Friday, 3 May 2013

Cable right to challenge Scots omerta

[This is the headline over a letter from Tom Minogue in today’s edition of The Scotsman.  It reads as follows:]
The Lord Advocate, Frank Mulholland, has got a nerve suggesting that the Secretary of State for Business, Innovation and Skills, Vince Cable, may be attempting to interfere with the independent investigation and prosecutorial decision-making by the law officers of the Crown Office and Procurator Fiscal Service (COPFS) (“Scots law chief rebukes Cable over RBS legal bid”, 2 May).
All Mr Cable is guilty of is showing civic concern in the delay and apparent lack of interest shown by COPFS in what some might consider a national outrage: the loss of more than £40 billion from Royal Bank of Scotland and the loss of Scotland’s reputation as a prudent financial centre.
COPFS is a master of spin and not slow to set the news agenda, especially when it involves photo opportunities for Mr Mulholland, such as jetting off to Libya to look for more evidence in the Lockerbie bombing case.
Yet in this matter, an ­outrage that has seen people from John O’Groats to the Borders lose out on their life savings, there seems to be a Scots omerta. I have been interviewed by officers from Police Scotland’s Specialist Crime Division in connection with my complaint about possible fraud at Bank of Scotland and HBOS leading to a loss similar to that at RBS.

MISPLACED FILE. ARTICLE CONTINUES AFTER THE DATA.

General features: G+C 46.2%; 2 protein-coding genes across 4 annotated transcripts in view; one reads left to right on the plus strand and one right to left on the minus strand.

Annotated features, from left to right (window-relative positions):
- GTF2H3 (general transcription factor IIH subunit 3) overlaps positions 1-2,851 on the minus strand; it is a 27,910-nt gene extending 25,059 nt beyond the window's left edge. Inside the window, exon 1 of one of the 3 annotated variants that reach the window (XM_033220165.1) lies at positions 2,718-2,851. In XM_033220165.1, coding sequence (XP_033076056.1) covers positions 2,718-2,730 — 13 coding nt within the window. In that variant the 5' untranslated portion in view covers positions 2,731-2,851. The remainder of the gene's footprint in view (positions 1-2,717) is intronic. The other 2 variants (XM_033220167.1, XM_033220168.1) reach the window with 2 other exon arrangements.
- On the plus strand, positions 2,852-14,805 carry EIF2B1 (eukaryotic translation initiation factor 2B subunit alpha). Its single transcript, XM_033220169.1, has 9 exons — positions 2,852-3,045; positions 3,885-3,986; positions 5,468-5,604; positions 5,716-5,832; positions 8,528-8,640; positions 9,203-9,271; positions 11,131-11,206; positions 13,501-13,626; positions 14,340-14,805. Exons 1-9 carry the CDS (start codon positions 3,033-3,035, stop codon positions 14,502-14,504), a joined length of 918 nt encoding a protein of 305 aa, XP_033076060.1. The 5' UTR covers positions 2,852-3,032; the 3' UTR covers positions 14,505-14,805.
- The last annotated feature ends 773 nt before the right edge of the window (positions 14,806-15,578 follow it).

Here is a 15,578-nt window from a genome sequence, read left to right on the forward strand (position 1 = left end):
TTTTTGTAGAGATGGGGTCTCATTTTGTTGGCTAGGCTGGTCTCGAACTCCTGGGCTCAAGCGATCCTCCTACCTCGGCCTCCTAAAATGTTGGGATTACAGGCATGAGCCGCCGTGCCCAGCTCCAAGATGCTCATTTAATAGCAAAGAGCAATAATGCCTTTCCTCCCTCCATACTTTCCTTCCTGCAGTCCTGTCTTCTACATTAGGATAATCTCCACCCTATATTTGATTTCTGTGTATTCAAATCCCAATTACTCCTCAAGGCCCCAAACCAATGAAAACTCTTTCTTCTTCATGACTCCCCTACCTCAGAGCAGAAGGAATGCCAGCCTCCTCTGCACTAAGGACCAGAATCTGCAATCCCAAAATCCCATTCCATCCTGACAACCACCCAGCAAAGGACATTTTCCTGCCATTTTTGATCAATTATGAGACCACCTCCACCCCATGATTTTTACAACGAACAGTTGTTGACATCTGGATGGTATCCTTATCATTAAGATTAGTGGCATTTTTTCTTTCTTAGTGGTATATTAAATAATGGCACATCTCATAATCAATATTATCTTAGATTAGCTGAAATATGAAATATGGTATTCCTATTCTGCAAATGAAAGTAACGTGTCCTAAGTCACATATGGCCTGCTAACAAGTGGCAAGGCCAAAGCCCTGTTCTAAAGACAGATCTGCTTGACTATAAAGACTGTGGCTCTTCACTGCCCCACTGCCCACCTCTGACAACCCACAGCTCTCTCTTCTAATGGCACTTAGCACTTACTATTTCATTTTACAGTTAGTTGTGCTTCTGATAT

At the coming HBOS annual general meeting, I will also be asking the board to safeguard records of all past transactions by directors and to follow my example in ­inviting Police Scotland to investigate staff at Bank of Scotland/HBOS over what I believe amounts to criminal conduct.
If in time I see no visible evidence of progress in either complaint, then like Vince Cable I will be writing to the Advocate General, or anyone else who might help expedite the investigation into the outrage that has traduced Scotland’s reputation in the eyes of the world to that of a corrupt, banana republic. 

[Coincidentally, the Scottish Review today publishes a piece by editor Kenneth Roy on delays within the Scottish justice system (including COPFS).]

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